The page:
Shopping Tips to Get You Through a Down Market

Shopping Tips to Get You Through a Down Market
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Shopping Tips to Get You Through a Down Market
Suzy Gershman takes her shopping seriously. The author of Frommer's "Born to Shop" city guides visited Paris recently and made a point of testing a touted face cream.

"I thought I was going to go blind," she said. "For four days in Paris, I could not open my eyes. And people think this is fun."

Truth be told, Gershman does think shopping is fun - maybe not with her eyes closed, but even with a floundering economy and a deflated dollar. Recently, she visited San Francisco and optimistically launched her new guide, "Where to Buy the Best of Everything," at one of her chosen destinations, Forgotten Shanghai on Kansas Street.

It would not seem to be an opportune time to launch a book on buying the best of anything, but Gershman makes the case that it does seem to be a time when a chapter that stars the Bay Area, "Home Style and Tabletop," calls for some attention.

"I'm not that luxury oriented, and I think even in a bad economy there's a dividing line," Gershman said. "You'll see clothing lines cut down, certainly. But when it comes to things for the home and the garden, it's going to be a matter of: 'Is it another tchotchke that's just going to sit there, because if it is, I don't need that,' or 'Is it something that's going to bring me peace.'

"Because when it comes to things for the garden - a bench, a birdcage, a fountain - there are those small, psychologically soothing things that people will spend money on. They will cut back on dining out, but the home and the garden give us our refuge in these hard, stressful times. We need that peace. That's why we won't stop with that kind of shopping."

Gershman, a Texan who also has a home in France, won't stop with any kind of shopping - she even goes online for basics such as books to save time and gas, though she says, "That's not really shopping." Her new book underscores the kind of shopping she most prefers.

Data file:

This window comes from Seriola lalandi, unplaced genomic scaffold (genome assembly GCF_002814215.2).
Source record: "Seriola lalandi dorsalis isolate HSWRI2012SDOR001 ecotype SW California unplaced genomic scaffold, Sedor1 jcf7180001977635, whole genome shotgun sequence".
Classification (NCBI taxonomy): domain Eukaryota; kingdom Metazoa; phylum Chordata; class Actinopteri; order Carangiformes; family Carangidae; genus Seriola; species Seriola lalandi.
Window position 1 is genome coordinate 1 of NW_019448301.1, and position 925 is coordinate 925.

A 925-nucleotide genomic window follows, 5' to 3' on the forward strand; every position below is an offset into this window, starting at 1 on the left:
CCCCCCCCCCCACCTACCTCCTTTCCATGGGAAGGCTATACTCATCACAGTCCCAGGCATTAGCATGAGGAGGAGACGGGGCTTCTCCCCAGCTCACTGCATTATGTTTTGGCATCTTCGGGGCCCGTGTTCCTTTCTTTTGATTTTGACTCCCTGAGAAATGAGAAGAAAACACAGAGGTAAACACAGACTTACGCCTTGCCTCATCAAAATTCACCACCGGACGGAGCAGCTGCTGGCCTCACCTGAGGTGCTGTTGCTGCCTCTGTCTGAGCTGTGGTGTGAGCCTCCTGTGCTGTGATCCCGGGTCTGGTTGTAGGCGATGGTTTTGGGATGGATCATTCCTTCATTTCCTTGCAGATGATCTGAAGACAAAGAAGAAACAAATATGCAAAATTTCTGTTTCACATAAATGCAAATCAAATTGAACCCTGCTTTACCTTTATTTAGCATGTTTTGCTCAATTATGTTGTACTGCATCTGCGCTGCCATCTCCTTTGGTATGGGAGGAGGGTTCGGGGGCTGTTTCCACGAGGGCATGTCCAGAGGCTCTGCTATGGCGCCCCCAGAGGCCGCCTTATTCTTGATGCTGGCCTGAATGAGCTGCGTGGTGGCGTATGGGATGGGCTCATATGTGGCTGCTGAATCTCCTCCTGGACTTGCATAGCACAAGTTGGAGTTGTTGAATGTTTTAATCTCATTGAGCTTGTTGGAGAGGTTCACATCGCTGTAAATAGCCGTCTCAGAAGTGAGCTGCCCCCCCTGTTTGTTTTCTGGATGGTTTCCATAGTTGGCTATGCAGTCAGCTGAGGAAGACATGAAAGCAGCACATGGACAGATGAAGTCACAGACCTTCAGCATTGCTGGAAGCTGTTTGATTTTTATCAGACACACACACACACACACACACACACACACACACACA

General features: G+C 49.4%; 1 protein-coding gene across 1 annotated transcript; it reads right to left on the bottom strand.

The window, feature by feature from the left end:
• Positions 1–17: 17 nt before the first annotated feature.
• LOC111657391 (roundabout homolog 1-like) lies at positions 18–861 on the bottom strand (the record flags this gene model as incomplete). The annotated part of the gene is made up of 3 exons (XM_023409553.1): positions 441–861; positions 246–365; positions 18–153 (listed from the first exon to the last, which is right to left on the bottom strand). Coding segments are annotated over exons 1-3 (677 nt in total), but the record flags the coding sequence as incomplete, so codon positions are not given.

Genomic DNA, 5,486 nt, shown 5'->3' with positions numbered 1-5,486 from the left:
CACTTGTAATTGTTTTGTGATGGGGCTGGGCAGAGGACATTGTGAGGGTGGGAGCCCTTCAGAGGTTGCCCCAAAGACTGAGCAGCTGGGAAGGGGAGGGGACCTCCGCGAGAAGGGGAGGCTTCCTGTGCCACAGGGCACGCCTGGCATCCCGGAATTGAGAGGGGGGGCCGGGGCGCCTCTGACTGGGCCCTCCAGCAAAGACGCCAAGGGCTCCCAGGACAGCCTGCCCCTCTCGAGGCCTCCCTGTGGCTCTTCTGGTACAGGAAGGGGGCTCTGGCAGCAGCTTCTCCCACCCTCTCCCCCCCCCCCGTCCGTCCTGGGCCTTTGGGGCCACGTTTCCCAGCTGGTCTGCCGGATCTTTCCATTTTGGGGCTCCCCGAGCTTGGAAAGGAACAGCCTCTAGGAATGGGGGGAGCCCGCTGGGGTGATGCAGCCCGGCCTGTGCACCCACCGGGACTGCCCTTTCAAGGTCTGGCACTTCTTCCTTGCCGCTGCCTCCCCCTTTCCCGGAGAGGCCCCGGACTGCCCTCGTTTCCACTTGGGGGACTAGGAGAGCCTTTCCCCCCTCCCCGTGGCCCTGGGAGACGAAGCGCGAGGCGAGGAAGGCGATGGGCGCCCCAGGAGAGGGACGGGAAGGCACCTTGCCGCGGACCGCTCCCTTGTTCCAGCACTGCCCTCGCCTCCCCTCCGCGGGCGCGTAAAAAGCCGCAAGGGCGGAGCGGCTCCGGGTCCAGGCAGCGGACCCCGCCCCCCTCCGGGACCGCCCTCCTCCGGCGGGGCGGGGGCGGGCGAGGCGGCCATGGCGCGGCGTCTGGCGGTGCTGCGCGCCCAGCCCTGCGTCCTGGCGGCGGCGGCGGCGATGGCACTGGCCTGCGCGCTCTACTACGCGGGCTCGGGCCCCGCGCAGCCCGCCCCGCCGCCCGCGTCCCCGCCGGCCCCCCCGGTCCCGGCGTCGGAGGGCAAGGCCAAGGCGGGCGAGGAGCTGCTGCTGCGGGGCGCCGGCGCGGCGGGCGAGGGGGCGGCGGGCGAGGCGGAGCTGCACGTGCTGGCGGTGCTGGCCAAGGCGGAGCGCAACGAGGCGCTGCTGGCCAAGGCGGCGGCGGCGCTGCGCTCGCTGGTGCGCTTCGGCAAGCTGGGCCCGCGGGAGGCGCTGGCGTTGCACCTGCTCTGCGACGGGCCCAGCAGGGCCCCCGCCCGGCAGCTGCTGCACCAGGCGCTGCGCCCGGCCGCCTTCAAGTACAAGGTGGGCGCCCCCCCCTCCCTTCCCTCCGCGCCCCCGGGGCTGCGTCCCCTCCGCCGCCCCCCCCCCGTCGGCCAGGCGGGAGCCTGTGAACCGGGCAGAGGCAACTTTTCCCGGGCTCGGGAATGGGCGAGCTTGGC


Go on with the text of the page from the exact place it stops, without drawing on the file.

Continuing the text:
"To me, the bottom line in what makes something the best is that you walk in and you are transported," she said. "It can happen here, it can happen at Whole Foods, it even happens sometimes at a factory outlet. It's that out-of-body experience when you are taken somewhere else."

As she spoke, Gershman was wearing a Chinese outfit and standing in the middle of Forgotten Shanghai, one of only 14 shops in the world Gershman listed under "furniture." Margaret Currivan's retail store, just up the block from the Design Center's Galleria, captivated her with its homey feel and unexpected mix of contemporary and antique Chinese furniture, plus pillows and other accessories.

"I fill the showroom with things that appeal to me," Currivan said before heading off for a shopping trip to Hong Kong. This spring, windows were full of colorful metal garden stools (priced at just above and below $500), and inside were furnishings of all sizes for living rooms and bedrooms. Glass-based lamps, metal-framed mirrors and silk-covered pillows filled the gaps.

"This is that little find that you might drive by every day of your life and not come in," Gershman said.

She also included in the book many well-known San Francisco finds - Gump's, for instance, which she described as "the most focused specialty store in America, if not the world," and where she looks for the San Francisco-originated Agraria line of home scents. There are also listings for the Britex fabrics house just off Union Square and the McCroskey mattress store on Market Street.

Other Bay Area home-related destinations include: Heath Ceramics in Sausalito (tabletop), Nancy Koltes at Home in Mill Valley (for bed linens; "ignore the rest," Gershman writes), the Gilman outlet strip in Berkeley (home design shop Trove is "one of the best stores") and Via Diva in San Rafael (a "crowded warehouse" full of Asian furniture finds at good prices).

Gershman has plenty of destinations for shopping for clothes, shoes and purses, but not so many for furniture. She puts the onus on the consumer for this kind of big-ticket shopping.

"A lot has to do with your pre-education and research," she said of shopping for sofas and large furniture pieces. "Have you looked at the magazines, can you show the salesperson a picture so that he can say, 'I can do that in a $10,000 version or a $3,000 version - which do you prefer?' and you have an answer."

Gershman does include some Web sites and flea markets in her "best of" listings, but not the Alameda Point Antiques and Collectibles Faire.

"We felt that one was really up and down," said Gershman, who leans heavily on "Born to Shop" editorial director Sarah Lahey of Sausalito for Bay Area haunts. "The key when it comes to flea markets and shows, to me, is the ability to find something usable in real life, something you want or need, something that makes a good gift."

For that sort of market, she'd recommend Chatuchak Market in Bangkok, one of the few places in her book where the dollar is not dismal. In other European and Asian destinations, Gershman recommends: "Go to the grocery store. You can always find something there you'd never see here."